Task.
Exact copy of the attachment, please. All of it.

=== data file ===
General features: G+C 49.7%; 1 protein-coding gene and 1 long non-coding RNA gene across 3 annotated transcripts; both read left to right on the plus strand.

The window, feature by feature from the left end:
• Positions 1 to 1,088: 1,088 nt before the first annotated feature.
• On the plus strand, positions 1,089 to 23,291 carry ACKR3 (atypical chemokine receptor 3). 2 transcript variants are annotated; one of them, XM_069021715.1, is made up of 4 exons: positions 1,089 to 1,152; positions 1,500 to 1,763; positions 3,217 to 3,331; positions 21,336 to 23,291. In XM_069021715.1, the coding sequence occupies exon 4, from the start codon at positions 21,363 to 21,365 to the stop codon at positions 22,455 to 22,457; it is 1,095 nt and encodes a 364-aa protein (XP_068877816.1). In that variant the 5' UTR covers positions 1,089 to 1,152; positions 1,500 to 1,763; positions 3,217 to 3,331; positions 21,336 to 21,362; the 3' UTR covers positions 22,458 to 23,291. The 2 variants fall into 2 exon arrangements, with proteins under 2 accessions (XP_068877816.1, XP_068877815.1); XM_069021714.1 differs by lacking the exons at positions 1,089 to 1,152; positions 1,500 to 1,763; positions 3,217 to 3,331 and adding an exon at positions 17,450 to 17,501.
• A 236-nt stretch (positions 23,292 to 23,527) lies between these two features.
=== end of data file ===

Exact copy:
General features: G+C 49.7%; 1 protein-coding gene and 1 long non-coding RNA gene across 3 annotated transcripts; both read left to right on the plus strand.

The window, feature by feature from the left end:
• Positions 1 to 1,088: 1,088 nt before the first annotated feature.
• On the plus strand, positions 1,089 to 23,291 carry ACKR3 (atypical chemokine receptor 3). 2 transcript variants are annotated; one of them, XM_069021715.1, is made up of 4 exons: positions 1,089 to 1,152; positions 1,500 to 1,763; positions 3,217 to 3,331; positions 21,336 to 23,291. In XM_069021715.1, the coding sequence occupies exon 4, from the start codon at positions 21,363 to 21,365 to the stop codon at positions 22,455 to 22,457; it is 1,095 nt and encodes a 364-aa protein (XP_068877816.1). In that variant the 5' UTR covers positions 1,089 to 1,152; positions 1,500 to 1,763; positions 3,217 to 3,331; positions 21,336 to 21,362; the 3' UTR covers positions 22,458 to 23,291. The 2 variants fall into 2 exon arrangements, with proteins under 2 accessions (XP_068877816.1, XP_068877815.1); XM_069021714.1 differs by lacking the exons at positions 1,089 to 1,152; positions 1,500 to 1,763; positions 3,217 to 3,331 and adding an exon at positions 17,450 to 17,501.
• A 236-nt stretch (positions 23,292 to 23,527) lies between these two features.